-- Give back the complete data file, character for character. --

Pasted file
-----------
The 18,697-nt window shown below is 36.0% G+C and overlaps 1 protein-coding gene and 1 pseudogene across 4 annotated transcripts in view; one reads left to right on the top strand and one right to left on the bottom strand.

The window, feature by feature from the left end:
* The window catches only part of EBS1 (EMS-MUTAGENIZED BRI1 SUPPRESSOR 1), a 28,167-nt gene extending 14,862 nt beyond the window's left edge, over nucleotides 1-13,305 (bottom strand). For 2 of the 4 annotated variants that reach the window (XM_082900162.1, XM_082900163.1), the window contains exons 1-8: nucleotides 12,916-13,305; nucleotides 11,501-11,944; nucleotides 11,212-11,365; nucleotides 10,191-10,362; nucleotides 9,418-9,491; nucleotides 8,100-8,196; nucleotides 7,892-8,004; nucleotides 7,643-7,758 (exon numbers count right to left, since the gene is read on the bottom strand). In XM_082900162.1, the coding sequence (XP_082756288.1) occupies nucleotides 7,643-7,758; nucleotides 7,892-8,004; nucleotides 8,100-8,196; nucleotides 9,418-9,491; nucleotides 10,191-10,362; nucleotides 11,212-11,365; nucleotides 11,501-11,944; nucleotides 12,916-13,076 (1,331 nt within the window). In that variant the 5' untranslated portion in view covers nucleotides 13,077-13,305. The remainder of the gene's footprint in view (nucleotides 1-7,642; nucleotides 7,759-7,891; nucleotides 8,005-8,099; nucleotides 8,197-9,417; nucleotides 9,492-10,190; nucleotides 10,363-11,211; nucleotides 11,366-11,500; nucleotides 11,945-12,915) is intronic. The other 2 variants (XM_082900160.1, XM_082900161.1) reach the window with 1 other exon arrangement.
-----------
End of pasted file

The 18,697-nt window shown below is 36.0% G+C and overlaps 1 protein-coding gene and 1 pseudogene across 4 annotated transcripts in view; one reads left to right on the top strand and one right to left on the bottom strand.

The window, feature by feature from the left end:
* The window catches only part of EBS1 (EMS-MUTAGENIZED BRI1 SUPPRESSOR 1), a 28,167-nt gene extending 14,862 nt beyond the window's left edge, over nucleotides 1-13,305 (bottom strand). For 2 of the 4 annotated variants that reach the window (XM_082900162.1, XM_082900163.1), the window contains exons 1-8: nucleotides 12,916-13,305; nucleotides 11,501-11,944; nucleotides 11,212-11,365; nucleotides 10,191-10,362; nucleotides 9,418-9,491; nucleotides 8,100-8,196; nucleotides 7,892-8,004; nucleotides 7,643-7,758 (exon numbers count right to left, since the gene is read on the bottom strand). In XM_082900162.1, the coding sequence (XP_082756288.1) occupies nucleotides 7,643-7,758; nucleotides 7,892-8,004; nucleotides 8,100-8,196; nucleotides 9,418-9,491; nucleotides 10,191-10,362; nucleotides 11,212-11,365; nucleotides 11,501-11,944; nucleotides 12,916-13,076 (1,331 nt within the window). In that variant the 5' untranslated portion in view covers nucleotides 13,077-13,305. The remainder of the gene's footprint in view (nucleotides 1-7,642; nucleotides 7,759-7,891; nucleotides 8,005-8,099; nucleotides 8,197-9,417; nucleotides 9,492-10,190; nucleotides 10,363-11,211; nucleotides 11,366-11,500; nucleotides 11,945-12,915) is intronic. The other 2 variants (XM_082900160.1, XM_082900161.1) reach the window with 1 other exon arrangement.